User experience covers a range of features, from encryption to usability to information architecture, and sites that use HTTPs are showing up at the top of search results.

Any feature that improves user experience – whether users are consciously aware of it or not – is good for SEO strategies. Google’s Gary Illyes made this clear during an SMX East panel when he reiterated the small but frequent impact HTTPS encryption can have on search ranking.

According to Search Engine Land, Illyes told the audience while only about 10 percent of the pages Google crawls and indexes are HTTPS-compliant, 30 percent of page one search results will feature at least one HTTPS URL. That means there is a one-in-three chance an HTTPS website is going to show up on the first page for a given search query. While this isn’t a staggering number, it does indicate how secure site encryption can contribute to overall user experience in Google’s eyes.

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Making user experience seamless

The whole idea behind user experience as a web marketing strategy is to give visitors quick and easy access to the information they want. A page with perfect UX isn’t necessarily going to be noticed as such, but one with bad design and poor engineering will frustrate potential customers and give them a reason to return to search results for another resource. Google is determined to give credit to sites that do all the right things, like offer top-notch encryption, a typical user will benefit from, but might not notice.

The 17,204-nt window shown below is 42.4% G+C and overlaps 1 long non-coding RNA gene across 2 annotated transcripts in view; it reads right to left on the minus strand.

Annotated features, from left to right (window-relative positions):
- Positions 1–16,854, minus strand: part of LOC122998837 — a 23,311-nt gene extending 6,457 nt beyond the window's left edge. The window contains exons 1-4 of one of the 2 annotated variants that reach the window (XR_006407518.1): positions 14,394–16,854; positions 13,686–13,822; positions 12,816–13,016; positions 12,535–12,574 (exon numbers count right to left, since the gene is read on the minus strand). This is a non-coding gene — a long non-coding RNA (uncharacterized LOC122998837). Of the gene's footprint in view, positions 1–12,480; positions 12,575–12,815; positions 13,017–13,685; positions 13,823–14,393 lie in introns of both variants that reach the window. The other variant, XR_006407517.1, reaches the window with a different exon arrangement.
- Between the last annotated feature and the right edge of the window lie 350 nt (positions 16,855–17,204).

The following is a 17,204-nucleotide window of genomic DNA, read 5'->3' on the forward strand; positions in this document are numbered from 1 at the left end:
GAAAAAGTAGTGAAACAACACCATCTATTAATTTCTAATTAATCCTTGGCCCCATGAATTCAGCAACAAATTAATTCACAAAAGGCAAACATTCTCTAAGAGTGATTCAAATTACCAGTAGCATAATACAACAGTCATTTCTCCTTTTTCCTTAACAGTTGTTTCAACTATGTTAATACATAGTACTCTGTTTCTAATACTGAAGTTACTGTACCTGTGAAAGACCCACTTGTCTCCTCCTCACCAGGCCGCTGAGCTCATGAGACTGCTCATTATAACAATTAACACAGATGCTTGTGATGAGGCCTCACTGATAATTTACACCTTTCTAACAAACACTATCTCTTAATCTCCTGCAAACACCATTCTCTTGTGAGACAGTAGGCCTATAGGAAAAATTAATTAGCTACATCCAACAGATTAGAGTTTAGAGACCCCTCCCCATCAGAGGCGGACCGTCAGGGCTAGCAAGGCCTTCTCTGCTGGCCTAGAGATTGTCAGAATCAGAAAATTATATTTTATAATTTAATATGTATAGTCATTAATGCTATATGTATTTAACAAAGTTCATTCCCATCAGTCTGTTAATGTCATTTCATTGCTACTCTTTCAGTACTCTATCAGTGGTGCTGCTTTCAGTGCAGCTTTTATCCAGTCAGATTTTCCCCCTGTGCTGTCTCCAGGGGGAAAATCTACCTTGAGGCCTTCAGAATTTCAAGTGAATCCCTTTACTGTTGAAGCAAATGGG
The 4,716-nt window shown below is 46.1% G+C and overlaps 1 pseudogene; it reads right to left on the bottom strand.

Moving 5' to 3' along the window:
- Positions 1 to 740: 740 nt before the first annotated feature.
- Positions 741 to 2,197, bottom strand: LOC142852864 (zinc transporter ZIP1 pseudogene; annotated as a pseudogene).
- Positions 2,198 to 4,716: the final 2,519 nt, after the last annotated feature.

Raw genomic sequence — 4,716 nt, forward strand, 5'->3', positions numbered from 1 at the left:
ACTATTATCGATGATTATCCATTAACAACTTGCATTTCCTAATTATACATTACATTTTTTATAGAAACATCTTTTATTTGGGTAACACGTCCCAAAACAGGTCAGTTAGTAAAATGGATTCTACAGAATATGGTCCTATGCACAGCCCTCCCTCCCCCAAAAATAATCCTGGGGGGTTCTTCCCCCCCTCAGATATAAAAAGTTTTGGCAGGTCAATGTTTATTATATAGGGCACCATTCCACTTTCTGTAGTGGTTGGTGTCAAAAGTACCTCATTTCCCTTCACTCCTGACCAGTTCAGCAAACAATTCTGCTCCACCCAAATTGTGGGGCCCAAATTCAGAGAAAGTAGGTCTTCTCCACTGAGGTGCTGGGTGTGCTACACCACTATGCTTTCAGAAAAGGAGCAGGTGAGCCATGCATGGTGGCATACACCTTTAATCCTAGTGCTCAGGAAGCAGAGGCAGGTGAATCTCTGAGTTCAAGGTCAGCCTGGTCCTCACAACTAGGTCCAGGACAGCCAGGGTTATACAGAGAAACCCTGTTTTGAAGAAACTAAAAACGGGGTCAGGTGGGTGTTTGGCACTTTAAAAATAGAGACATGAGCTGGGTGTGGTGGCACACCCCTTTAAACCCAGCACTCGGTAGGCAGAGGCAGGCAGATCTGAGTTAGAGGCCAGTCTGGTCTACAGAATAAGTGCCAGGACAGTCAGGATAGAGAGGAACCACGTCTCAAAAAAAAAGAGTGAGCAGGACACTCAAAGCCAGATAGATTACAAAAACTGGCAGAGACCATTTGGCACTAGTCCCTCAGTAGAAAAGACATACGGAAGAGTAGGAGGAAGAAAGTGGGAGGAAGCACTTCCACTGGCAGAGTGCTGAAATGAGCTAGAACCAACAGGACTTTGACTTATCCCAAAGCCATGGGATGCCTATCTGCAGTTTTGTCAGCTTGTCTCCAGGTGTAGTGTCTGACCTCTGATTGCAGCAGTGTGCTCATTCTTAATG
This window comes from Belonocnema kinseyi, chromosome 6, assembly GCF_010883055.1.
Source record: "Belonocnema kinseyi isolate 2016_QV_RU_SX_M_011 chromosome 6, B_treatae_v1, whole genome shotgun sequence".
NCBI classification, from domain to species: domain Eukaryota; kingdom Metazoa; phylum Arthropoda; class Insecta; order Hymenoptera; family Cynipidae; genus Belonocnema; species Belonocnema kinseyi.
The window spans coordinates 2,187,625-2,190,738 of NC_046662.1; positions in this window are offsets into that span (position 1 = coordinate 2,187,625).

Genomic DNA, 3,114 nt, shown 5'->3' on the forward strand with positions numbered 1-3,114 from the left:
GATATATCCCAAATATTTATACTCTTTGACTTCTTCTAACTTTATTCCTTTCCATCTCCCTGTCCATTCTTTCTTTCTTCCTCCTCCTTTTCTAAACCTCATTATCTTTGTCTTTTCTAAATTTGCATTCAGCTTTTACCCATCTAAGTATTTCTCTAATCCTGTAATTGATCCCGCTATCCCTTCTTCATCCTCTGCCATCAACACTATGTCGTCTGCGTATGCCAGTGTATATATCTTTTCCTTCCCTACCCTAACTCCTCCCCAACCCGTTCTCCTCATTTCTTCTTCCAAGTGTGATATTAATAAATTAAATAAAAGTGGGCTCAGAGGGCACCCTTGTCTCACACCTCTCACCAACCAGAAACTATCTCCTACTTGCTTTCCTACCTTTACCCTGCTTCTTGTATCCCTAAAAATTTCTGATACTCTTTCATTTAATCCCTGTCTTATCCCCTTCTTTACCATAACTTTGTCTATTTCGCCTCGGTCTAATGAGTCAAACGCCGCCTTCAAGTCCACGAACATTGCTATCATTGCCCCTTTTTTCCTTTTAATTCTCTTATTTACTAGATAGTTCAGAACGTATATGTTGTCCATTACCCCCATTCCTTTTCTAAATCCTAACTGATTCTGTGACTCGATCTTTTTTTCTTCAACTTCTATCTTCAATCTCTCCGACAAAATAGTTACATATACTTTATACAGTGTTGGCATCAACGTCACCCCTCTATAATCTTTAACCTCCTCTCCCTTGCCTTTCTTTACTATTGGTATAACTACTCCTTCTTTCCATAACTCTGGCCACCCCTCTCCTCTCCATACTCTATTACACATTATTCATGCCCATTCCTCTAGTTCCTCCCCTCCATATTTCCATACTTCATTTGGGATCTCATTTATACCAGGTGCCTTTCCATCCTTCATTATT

Google is still working on the technology to reward sites using secure search, but there are other ways to improve UX in the meantime. No matter how big or small, the mechanisms that affect how people interact with sites can have a big impact on ranking signals.

One way to quickly and seamlessly improve UX is by making a site more usable. We helped a human resources client improve its engagement metrics and overall traffic by integrating blog feed on its homepage, which automatically updated to show the most recent content front and center.

The result was that traffic to the site in general (and the blog specifically) increased, but also that secondary metrics like bounce rate, session duration and pages per session all increased significantly.Translation: The site was usable and engaging.

You might see a similar effect at work with an unencrypted website, a buggy shopping cart mechanism or problematic calls-to-action. As soon as there’s a problem with a page, its SEO metrics start suffering and visitors flock to competitors’ sites. When everything’s working, traffic and engagement stay healthy.

Alex Butzbach is a Marketing Writer at Brafton. He studied Communications at Boston College, and after a brief stint teaching English in Japan, he entered the world of content marketing. When he isn't writing and researching, he can be found on a bike somewhere in Metro Boston.